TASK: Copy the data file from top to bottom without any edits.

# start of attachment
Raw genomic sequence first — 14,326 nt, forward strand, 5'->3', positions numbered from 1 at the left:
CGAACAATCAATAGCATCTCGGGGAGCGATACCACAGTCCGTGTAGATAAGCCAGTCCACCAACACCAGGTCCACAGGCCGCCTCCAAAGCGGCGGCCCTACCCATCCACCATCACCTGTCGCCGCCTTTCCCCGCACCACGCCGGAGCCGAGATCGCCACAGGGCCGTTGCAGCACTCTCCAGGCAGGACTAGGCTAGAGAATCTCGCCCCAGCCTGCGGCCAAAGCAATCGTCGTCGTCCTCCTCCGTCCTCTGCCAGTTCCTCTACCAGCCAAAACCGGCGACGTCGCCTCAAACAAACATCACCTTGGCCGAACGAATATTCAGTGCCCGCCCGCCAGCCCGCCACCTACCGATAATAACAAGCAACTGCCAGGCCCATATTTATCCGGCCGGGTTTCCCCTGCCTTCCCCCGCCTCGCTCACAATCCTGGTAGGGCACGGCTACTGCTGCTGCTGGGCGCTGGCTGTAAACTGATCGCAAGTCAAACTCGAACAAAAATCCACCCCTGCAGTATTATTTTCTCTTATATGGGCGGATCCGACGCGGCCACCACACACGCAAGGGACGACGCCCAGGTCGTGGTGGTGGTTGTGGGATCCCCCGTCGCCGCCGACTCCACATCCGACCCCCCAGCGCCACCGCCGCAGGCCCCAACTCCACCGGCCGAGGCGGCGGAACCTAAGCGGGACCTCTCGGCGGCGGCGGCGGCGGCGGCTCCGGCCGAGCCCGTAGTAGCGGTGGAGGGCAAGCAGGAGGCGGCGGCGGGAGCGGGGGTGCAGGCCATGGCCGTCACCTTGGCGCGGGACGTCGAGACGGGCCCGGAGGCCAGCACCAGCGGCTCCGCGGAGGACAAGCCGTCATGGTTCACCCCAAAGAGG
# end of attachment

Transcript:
Raw genomic sequence first — 14,326 nt, forward strand, 5'->3', positions numbered from 1 at the left:
CGAACAATCAATAGCATCTCGGGGAGCGATACCACAGTCCGTGTAGATAAGCCAGTCCACCAACACCAGGTCCACAGGCCGCCTCCAAAGCGGCGGCCCTACCCATCCACCATCACCTGTCGCCGCCTTTCCCCGCACCACGCCGGAGCCGAGATCGCCACAGGGCCGTTGCAGCACTCTCCAGGCAGGACTAGGCTAGAGAATCTCGCCCCAGCCTGCGGCCAAAGCAATCGTCGTCGTCCTCCTCCGTCCTCTGCCAGTTCCTCTACCAGCCAAAACCGGCGACGTCGCCTCAAACAAACATCACCTTGGCCGAACGAATATTCAGTGCCCGCCCGCCAGCCCGCCACCTACCGATAATAACAAGCAACTGCCAGGCCCATATTTATCCGGCCGGGTTTCCCCTGCCTTCCCCCGCCTCGCTCACAATCCTGGTAGGGCACGGCTACTGCTGCTGCTGGGCGCTGGCTGTAAACTGATCGCAAGTCAAACTCGAACAAAAATCCACCCCTGCAGTATTATTTTCTCTTATATGGGCGGATCCGACGCGGCCACCACACACGCAAGGGACGACGCCCAGGTCGTGGTGGTGGTTGTGGGATCCCCCGTCGCCGCCGACTCCACATCCGACCCCCCAGCGCCACCGCCGCAGGCCCCAACTCCACCGGCCGAGGCGGCGGAACCTAAGCGGGACCTCTCGGCGGCGGCGGCGGCGGCGGCTCCGGCCGAGCCCGTAGTAGCGGTGGAGGGCAAGCAGGAGGCGGCGGCGGGAGCGGGGGTGCAGGCCATGGCCGTCACCTTGGCGCGGGACGTCGAGACGGGCCCGGAGGCCAGCACCAGCGGCTCCGCGGAGGACAAGCCGTCATGGTTCACCCCAAAGAGG